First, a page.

Twin sisters are slowly being turned into stone by a one-in-two-million genetic condition.
Zoe Buxton and Lucy Fretwell, 26, suffer from fibrodysplasia ossificans progressiva (FOP), a condition that affects just 800 people worldwide.
It causes muscle tissue and tendons to be replaced by bone, gradually reducing movement.
Zoe and Lucy, from County Antrim, Northern Ireland, have suffered the effects from a young age.
Both were born with small bony lumps on their toes, a common sign of FOP – but doctors did not pick up on it at the time.
Zoe, a fashion blogger said: ‘When I was five, I fell off the sofa and broke my elbow.
‘We thought it was a normal injury until the cast came off and I couldn’t straighten my arm – it was agony if I tried.
‘While we didn’t know it then, the bone that had formed over the joint was a result of FOP.’
She was diagnosed along with Lucy, aged eight, but their parents tried to hide the condition from them.
Lucy tripped over at school when she was 11 and hurt the back of her neck.
The resulting bone growth left her unable to raise her arms over head.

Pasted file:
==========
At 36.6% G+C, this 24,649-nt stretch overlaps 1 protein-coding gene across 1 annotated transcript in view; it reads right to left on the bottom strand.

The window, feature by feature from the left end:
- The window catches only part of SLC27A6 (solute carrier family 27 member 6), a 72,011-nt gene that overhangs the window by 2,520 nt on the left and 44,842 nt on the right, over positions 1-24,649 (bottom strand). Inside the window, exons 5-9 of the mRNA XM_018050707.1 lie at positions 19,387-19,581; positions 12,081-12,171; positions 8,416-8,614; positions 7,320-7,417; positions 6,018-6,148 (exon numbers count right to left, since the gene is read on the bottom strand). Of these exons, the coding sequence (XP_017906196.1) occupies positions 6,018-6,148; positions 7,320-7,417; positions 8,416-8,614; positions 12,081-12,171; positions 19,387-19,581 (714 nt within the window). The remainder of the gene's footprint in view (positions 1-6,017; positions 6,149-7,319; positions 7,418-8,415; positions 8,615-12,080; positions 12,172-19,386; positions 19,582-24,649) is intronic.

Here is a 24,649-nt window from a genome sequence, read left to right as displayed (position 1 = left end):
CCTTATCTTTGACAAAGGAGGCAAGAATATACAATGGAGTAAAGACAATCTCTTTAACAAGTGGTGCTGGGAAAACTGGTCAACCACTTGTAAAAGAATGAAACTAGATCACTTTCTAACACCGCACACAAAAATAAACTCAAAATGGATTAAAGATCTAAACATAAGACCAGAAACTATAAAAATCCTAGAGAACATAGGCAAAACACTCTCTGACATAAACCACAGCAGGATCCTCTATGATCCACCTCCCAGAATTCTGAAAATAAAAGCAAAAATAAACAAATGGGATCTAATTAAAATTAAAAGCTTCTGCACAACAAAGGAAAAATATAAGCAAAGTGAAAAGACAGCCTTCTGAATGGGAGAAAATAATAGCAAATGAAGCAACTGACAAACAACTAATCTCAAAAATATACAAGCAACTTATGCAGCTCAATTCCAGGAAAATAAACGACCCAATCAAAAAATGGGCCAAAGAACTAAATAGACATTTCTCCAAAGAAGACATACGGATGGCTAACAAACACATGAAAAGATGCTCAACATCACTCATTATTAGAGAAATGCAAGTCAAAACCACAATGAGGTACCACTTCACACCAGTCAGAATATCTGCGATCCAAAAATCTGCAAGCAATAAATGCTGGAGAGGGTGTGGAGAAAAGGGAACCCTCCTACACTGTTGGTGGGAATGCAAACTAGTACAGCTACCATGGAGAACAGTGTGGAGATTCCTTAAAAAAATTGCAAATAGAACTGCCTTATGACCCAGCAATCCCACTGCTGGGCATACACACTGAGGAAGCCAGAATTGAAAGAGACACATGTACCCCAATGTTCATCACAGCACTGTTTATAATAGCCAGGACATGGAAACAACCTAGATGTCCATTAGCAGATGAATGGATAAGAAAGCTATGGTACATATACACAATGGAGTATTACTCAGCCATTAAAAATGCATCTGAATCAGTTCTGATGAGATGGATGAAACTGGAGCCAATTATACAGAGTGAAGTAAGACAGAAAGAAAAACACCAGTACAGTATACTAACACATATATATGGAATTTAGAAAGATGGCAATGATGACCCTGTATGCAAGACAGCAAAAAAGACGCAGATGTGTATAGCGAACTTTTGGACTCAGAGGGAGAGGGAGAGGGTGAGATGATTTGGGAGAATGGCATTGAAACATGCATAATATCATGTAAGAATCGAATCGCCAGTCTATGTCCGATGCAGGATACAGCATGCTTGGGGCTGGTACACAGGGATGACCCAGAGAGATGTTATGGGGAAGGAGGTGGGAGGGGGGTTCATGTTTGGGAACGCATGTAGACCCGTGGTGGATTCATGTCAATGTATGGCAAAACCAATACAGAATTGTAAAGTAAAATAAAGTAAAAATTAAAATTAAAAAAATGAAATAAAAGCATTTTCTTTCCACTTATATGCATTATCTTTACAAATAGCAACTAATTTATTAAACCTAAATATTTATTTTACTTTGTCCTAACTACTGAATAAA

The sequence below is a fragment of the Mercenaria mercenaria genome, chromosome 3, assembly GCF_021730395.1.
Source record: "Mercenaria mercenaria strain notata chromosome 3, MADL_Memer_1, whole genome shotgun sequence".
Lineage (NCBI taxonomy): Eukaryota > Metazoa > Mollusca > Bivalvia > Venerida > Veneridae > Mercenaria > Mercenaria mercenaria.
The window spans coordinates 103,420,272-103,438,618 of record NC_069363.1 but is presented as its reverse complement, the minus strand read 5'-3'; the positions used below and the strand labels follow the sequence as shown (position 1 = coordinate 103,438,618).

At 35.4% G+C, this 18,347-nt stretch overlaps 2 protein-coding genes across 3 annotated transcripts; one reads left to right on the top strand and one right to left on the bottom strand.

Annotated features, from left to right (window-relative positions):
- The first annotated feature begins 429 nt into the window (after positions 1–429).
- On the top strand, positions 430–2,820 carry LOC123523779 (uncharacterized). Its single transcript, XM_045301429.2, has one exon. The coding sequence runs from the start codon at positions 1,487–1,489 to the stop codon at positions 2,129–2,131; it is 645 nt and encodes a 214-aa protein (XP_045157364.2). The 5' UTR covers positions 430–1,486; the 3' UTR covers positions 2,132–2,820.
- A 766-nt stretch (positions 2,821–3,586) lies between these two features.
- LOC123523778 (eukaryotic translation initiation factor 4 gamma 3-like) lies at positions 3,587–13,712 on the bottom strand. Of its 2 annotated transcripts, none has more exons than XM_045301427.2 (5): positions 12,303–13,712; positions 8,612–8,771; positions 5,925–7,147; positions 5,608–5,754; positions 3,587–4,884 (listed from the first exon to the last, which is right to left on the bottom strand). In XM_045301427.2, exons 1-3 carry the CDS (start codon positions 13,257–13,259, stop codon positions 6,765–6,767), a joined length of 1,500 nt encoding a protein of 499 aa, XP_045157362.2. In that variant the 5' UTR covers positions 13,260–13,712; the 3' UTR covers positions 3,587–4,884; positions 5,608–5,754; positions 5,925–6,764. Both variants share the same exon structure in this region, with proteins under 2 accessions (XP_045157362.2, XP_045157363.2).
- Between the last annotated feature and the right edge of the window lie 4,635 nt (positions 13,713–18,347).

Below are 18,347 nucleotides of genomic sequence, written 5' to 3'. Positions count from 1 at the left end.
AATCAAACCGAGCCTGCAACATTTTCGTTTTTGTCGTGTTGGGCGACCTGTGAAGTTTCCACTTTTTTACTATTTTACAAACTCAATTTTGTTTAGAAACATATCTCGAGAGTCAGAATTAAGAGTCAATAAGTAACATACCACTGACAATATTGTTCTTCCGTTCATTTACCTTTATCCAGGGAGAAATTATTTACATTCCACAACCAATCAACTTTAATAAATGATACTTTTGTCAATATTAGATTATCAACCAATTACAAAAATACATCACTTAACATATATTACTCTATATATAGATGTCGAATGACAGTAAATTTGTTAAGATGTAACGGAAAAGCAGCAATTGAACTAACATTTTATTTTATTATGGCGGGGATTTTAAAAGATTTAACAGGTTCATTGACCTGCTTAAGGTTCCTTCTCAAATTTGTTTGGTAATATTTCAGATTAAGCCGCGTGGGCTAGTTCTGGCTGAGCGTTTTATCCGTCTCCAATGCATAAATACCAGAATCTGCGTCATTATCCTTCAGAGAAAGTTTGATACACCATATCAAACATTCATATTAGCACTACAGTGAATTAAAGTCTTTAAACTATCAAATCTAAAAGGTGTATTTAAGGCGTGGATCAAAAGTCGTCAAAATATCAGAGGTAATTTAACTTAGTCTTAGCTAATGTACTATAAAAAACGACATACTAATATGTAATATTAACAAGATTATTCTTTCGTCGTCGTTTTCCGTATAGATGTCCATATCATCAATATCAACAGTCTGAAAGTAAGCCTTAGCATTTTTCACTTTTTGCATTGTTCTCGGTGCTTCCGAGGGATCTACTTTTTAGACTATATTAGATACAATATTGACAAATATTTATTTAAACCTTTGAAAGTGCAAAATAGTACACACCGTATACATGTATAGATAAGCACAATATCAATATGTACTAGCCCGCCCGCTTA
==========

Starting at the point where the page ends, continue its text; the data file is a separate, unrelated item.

The same year, Zoe broke her leg falling off a scooter and was unable to straighten it.
FOP can worsen over time, and they are both likely to lose mobility in more of their body.
Zoe uses crutches to walk, but sometimes needs a wheelchair for long trips away from home.
She is eager to start a family with husband Mike Buxton, 29, but there is a 50 per cent chance she could pass on FOP to her child.
Lucy is considering adoption with fiancé Michael Smyth, 27 as having children ‘isn’t an option at the moment.’
The twins are now undergoing clinical trials in London for a new drug that might help their condition.
So far, neither have experienced more bone growth.
Zoe said: ‘It’s early days, and our injuries are irreversible.
‘But we’re so positive about the future, and we refuse to let our condition stop us from living life to the full.’
Lucy said she occasionally feels guilty because she has more mobility than Zoe.
She added: ‘We support each other through the bad days and have also joined an awareness group to meet other people with FOP.
‘It helps to spend time with other sufferers, because everyone knows what you’re going through.
‘Zoe and I will always have each other, and we’ll never let our condition hold us back.’